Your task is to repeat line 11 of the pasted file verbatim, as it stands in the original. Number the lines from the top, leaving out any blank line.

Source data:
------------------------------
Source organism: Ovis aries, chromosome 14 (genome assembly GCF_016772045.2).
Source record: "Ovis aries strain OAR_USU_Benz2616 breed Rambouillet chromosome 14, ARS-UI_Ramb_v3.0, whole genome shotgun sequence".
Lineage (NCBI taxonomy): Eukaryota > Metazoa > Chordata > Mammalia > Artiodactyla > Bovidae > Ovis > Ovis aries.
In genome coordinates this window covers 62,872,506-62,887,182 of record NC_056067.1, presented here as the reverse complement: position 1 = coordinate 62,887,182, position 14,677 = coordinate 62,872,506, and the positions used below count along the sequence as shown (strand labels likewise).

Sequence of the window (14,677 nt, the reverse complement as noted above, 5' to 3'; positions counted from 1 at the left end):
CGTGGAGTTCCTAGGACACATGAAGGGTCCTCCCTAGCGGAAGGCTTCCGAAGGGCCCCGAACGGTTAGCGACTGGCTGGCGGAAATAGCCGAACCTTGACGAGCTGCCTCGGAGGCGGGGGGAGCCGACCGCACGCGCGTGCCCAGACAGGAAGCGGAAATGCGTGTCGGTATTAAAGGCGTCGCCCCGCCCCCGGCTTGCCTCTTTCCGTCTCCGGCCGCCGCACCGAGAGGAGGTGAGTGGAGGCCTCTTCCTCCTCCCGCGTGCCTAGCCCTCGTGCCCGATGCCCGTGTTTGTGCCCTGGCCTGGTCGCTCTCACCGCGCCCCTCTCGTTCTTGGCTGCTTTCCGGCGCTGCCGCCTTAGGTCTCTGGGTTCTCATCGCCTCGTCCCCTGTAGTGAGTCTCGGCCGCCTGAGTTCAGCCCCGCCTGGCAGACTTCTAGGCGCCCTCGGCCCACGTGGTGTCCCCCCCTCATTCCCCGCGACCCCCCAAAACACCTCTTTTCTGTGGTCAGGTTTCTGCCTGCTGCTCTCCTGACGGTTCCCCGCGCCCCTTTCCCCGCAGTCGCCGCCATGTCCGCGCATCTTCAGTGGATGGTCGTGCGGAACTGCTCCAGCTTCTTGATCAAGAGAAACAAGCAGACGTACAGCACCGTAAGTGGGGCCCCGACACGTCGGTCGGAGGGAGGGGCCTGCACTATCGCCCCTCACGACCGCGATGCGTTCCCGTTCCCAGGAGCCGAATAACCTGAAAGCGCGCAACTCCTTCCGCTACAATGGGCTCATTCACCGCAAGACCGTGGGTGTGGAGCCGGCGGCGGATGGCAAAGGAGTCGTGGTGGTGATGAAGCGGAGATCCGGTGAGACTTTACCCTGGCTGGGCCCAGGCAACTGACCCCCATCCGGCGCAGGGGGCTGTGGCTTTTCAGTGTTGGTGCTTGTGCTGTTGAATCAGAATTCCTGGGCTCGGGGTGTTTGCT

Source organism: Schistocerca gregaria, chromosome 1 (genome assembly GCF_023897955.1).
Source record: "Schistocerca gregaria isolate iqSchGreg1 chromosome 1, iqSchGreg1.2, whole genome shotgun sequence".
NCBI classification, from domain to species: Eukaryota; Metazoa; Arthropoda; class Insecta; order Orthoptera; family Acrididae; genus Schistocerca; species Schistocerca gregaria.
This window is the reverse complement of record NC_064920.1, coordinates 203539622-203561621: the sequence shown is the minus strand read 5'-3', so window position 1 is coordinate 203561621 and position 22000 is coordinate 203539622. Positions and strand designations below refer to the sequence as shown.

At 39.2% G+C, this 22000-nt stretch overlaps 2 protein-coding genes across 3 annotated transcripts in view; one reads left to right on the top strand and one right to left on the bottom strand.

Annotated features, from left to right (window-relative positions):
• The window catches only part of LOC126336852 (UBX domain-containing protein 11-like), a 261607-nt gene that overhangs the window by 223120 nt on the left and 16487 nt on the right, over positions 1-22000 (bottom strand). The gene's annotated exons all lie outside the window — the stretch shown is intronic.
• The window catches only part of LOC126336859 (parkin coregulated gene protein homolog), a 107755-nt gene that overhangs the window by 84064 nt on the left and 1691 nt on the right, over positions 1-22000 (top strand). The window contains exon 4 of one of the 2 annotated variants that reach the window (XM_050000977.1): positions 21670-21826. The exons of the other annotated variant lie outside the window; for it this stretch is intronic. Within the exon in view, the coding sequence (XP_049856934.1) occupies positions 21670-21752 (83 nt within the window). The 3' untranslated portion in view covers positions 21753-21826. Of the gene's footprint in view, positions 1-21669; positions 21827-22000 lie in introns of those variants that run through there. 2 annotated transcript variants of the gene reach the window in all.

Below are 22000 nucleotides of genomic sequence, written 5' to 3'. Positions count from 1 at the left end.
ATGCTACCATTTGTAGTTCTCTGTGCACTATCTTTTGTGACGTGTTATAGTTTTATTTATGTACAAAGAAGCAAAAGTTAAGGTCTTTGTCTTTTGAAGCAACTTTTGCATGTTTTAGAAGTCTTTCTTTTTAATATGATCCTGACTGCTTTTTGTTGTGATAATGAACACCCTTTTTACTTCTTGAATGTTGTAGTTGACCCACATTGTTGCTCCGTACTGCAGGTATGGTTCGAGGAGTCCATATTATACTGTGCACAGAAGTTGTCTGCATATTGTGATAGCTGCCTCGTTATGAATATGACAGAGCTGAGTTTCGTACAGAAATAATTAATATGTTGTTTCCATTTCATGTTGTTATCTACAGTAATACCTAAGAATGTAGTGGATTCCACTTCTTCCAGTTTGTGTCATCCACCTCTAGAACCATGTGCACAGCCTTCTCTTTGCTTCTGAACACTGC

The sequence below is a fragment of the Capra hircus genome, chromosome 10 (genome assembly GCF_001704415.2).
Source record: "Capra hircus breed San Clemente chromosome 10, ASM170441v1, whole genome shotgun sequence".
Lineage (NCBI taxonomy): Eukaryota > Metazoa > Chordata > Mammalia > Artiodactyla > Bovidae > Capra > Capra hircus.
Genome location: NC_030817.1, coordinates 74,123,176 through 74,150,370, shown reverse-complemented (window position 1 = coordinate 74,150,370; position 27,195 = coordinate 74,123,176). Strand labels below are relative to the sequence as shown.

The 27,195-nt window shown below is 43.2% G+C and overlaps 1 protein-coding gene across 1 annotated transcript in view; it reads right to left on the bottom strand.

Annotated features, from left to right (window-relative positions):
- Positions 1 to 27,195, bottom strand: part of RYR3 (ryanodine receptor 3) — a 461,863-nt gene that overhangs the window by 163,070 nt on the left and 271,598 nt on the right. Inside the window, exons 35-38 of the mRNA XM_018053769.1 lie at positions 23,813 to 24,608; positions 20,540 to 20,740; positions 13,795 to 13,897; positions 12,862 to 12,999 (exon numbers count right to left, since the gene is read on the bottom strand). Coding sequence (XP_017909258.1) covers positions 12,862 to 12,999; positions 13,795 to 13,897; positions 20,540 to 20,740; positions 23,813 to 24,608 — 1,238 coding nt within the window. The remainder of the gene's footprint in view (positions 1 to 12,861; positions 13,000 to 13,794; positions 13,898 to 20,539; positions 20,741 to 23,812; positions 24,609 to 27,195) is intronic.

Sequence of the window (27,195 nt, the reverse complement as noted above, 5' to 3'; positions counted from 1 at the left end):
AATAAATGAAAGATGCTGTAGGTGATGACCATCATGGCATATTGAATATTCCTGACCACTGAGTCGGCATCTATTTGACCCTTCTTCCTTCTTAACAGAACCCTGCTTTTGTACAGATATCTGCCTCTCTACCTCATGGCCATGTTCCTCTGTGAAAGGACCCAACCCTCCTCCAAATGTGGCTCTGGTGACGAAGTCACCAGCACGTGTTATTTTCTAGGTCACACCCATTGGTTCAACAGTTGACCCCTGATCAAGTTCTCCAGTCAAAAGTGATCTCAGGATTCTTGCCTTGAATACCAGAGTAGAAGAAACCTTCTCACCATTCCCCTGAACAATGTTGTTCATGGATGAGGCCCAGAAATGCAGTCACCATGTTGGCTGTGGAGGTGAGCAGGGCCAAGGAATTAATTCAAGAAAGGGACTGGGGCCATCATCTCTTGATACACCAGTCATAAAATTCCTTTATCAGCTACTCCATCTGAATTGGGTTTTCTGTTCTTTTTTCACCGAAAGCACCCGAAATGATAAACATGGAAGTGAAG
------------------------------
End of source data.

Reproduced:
At 39.2% G+C, this 22000-nt stretch overlaps 2 protein-coding genes across 3 annotated transcripts in view; one reads left to right on the top strand and one right to left on the bottom strand.